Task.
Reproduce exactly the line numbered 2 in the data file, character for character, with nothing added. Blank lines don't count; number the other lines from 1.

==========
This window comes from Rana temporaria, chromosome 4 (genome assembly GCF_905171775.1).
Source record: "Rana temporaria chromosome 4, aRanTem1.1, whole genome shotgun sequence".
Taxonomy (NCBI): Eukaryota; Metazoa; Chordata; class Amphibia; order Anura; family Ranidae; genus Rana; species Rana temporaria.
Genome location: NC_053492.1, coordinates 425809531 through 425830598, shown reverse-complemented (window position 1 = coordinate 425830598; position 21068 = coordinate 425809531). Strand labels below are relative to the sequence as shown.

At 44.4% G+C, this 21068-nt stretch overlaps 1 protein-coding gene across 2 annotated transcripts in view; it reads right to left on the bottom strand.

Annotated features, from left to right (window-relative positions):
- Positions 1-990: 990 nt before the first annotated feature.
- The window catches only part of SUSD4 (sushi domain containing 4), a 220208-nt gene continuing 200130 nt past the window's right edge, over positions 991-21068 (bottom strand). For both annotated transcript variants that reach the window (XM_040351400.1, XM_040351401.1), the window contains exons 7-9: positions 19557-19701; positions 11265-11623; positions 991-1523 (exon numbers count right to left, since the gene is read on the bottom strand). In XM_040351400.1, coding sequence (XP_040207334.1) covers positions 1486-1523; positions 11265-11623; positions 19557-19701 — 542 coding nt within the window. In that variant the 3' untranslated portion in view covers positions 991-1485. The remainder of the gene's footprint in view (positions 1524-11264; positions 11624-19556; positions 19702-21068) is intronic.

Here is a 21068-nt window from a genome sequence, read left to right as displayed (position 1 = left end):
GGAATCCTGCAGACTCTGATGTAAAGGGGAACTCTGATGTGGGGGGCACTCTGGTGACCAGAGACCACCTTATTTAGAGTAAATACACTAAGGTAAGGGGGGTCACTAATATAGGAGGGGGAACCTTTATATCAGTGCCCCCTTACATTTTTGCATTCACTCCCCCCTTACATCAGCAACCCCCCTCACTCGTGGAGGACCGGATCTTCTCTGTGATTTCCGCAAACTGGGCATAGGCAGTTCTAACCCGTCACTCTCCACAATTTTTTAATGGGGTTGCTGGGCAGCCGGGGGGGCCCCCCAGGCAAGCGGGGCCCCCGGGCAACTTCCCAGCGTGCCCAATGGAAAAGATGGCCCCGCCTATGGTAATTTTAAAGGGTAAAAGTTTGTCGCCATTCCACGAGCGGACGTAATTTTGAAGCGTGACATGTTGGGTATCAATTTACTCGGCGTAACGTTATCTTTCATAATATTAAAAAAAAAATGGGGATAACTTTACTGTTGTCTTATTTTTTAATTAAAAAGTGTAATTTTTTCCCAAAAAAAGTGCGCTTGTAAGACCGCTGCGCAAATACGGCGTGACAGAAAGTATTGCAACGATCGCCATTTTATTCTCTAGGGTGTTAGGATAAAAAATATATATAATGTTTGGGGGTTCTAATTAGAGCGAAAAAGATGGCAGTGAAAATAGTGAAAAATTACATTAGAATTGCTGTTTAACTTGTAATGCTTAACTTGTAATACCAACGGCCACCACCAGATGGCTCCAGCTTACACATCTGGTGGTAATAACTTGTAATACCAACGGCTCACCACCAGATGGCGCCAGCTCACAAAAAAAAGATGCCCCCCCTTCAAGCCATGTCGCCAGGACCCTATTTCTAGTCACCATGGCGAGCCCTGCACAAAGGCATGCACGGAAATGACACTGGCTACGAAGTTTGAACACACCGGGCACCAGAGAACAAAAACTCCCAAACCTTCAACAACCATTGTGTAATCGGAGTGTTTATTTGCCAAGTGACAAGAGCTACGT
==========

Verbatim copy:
Source record: "Rana temporaria chromosome 4, aRanTem1.1, whole genome shotgun sequence".